3 Design Thinking
4 Materials, Tools, and Safety
5 Prototyping and Construction
6 Physical Fitness Integration

Robotics Program Planner

Courtesy of Katamatite Primary School

This aspect of the competition provides invaluable lessons in coding, debugging, and problem-solving. Students navigate the complexities of programming the Sphero Bolt robots, gaining practical coding experience.

The challenge not only hones their technical skills but also fosters a deep understanding of the iterative process of debugging and the art of problem-solving in a dynamic, real-world context.

The students emerge from the competition with a broader skill set, having not only applied theoretical STEM concepts – but also engage in the practical application of coding principles.

Week Topic
1 Introduction to Sphero Bolts
2 Coding Basics with Sphero Edu App
3 Exploring Sensors and Lights
4 Advanced Coding Techniques
5 Sphero Bolts and Problem-Solving Projects
6 Sphero Bolts Mini-Project and Showcase

Pushcarts / Human Powered Vehicle Program Planner

Courtesy of Avoca Primary School

This unit will enable students to investigate the idea of ‘energy’ to build, increase and harness energy sources.

One important aim of the unit will to build student capacity in relation to Global Warming / Climate Change and the impact we humans are having on the World. We will investigate both renewable and non-renewable energy and the effects they have on the environment.

As part of the program students build their knowledge and gain confidence in presenting known information to an audience. Students are required to work as part of a team, to equally share responsibility for completing their project. The presentation is an opportunity for students to apply their ideas, knowledge and skills learnt from a range of contexts to demonstrate their understanding of team work, global warming and design feature of their pushcart or human powered vehicle.

Week Topic
1 Healthy Eating - what it is?
2 Healthy Eating Choices (Guest Speaker Option)
3 Non-renewable energy: Fossil Fuels
4 Renewable energy (Guest Speaker Option)
5 Climate Change - What is it?
6 Transport and the Environment AND Mechanics of Pushcart and / or HPV (Guest Speaker Option)
7 The EB Event!
8 Poster/brochure to reflect their learnings
9 Share Poster / Brochure with school and local community.
10 Year in review. Scrapbooking collage of photos from the year

Secondary School Level (Years 7 – 10)

Engaging students in STEM in Years 7-10 can be fun and rewarding, especially when you have a ‘vehicle’ such as the Energy Breakthrough to build the students’ focus around. Whilst acknowledging that schools have different levels of expertise, resources and time available, here are three different models from schools that have implemented the Energy Breakthrough in class in recent years.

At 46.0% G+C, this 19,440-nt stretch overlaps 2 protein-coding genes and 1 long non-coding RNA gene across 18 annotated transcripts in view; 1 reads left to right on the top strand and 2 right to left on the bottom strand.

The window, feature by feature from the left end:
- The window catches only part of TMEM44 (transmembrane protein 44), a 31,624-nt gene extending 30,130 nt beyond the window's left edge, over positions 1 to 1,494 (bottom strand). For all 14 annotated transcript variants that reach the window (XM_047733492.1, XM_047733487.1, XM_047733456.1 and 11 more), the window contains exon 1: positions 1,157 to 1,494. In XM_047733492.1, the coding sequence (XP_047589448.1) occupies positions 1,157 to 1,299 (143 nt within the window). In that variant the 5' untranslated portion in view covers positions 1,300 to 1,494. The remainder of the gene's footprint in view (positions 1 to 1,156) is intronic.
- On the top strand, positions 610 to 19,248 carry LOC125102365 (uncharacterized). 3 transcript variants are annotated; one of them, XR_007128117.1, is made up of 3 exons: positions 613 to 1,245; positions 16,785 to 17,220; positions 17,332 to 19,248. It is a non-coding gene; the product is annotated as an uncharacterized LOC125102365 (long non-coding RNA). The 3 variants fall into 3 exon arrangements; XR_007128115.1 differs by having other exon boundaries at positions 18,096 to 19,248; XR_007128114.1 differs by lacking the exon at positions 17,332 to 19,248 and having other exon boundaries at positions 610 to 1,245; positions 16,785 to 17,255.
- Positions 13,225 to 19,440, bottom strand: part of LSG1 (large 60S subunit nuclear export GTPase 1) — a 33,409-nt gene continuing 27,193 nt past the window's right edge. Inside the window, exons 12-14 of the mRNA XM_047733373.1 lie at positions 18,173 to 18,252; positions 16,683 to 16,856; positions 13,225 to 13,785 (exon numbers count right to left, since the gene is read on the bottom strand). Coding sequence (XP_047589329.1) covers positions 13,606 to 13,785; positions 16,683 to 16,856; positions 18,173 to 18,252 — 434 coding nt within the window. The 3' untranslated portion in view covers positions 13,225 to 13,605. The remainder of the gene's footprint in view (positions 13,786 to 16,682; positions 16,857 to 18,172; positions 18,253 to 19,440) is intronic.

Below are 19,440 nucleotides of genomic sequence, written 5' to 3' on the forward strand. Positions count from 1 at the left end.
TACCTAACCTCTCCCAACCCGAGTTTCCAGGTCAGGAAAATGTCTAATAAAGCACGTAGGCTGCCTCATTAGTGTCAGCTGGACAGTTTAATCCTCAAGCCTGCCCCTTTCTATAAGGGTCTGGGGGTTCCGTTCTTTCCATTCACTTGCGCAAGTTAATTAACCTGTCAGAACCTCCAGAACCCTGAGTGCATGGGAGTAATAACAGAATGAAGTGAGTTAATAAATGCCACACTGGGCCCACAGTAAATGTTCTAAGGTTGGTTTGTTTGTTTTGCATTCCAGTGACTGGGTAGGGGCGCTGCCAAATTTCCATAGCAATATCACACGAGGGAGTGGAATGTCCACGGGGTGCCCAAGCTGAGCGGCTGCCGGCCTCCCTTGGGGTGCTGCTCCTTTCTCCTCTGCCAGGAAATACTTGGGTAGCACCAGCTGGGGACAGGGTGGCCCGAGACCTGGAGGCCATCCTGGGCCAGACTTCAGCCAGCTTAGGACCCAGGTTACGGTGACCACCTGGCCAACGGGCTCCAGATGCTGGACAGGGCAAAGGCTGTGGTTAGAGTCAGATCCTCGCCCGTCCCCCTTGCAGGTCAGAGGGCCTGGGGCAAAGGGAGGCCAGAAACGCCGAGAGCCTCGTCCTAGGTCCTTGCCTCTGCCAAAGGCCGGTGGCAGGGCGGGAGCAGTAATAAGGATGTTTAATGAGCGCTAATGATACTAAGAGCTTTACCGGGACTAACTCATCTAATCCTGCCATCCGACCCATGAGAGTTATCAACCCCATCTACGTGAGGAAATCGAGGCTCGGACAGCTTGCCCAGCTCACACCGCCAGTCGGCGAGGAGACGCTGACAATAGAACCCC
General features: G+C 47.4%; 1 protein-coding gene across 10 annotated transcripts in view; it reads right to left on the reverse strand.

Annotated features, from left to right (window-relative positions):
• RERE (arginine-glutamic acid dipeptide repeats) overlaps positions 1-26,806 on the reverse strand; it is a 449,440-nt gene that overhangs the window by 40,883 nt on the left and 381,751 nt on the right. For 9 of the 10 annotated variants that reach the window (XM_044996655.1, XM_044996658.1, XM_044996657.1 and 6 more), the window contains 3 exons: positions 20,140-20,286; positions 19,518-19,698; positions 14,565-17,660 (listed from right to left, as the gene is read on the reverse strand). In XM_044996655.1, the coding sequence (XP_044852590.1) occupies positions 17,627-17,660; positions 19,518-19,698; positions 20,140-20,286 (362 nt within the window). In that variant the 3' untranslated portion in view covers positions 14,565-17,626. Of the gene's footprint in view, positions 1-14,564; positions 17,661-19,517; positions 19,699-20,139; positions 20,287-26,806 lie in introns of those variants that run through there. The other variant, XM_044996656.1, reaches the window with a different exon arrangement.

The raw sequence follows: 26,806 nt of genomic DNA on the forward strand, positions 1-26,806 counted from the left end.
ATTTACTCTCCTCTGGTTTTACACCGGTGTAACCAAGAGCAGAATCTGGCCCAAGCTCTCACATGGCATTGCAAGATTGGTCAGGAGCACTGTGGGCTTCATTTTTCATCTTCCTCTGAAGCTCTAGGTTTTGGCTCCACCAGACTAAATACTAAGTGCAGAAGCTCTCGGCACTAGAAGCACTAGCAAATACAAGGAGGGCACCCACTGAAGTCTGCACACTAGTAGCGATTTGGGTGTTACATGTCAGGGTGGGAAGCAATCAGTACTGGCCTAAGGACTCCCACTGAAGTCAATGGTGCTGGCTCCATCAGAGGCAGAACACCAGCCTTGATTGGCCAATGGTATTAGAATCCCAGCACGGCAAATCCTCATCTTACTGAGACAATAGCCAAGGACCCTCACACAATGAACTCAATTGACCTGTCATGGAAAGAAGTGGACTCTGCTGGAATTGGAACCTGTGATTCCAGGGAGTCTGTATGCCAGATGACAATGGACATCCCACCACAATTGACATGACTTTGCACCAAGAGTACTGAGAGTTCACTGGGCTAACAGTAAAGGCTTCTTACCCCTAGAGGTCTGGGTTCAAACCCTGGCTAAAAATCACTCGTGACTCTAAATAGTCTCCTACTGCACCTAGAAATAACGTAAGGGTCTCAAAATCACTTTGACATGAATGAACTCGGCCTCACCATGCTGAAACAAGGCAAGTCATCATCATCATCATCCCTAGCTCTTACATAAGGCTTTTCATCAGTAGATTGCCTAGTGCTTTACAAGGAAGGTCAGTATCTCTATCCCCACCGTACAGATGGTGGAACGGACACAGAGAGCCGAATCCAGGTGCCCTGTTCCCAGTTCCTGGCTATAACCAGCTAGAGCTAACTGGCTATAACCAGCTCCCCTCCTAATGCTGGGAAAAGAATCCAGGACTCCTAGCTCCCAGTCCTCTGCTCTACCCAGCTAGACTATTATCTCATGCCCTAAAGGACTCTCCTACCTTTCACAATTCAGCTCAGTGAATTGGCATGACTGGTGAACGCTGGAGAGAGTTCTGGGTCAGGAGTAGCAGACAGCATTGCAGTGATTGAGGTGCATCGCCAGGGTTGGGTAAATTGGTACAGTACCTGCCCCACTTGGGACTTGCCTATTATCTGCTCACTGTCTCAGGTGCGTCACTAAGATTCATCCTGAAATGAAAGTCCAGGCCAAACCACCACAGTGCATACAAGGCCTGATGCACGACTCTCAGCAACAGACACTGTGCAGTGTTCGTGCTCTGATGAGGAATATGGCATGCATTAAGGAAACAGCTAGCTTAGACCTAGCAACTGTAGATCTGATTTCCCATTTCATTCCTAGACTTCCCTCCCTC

The Energy Breakthrough has been found to touch on a wide range of the ‘personal and social capability’ components of the Victorian Curriculum. View more >

“The beauty of the Energy Breakthrough is the motivation that it creates to investigate and problem solve.

There is a great deal of informal learning that goes on in the form of robust conversations and resilience building as problems are encountered, attacked and solved.”

Annette Martin, Teacher

STEM Program Planner – Model 1

Courtesy of Crusoe College, Bendigo

Semester Focus Areas
Semester 1: Design Focus - Aesthetic design of fairing and team wear (clothing)
- Aerodynamic design, creating a fairing model
- Aspects of trike design, all the different components that make up a racing trike.
- Vehicle preparation
Semester 2: Health Focus - Development of a training program
- CPR and First Aid
- Concussion and rule changes.
- Vehicle Preparation and testing.
The EB Event!

STEM Program Planner – Model 2

Courtesy of Weeroona College, Bendigo

Week Topic / Activity
1 Start-Up Week
2 Overview of program, Expectations, Onguard (Sanders and hand tools)
3 Tear down of existing vehicles, Understanding how our vehicles work
4 Sanding – Why do we do it? Putting what we learn into practice.
5 The importance of servicing, what does it prevent? What does it improve? Servicing the vehicles, F1 Grand Prix Excursion
6 Practical assessment – how well students participate in servicing and repairs; Written Assessment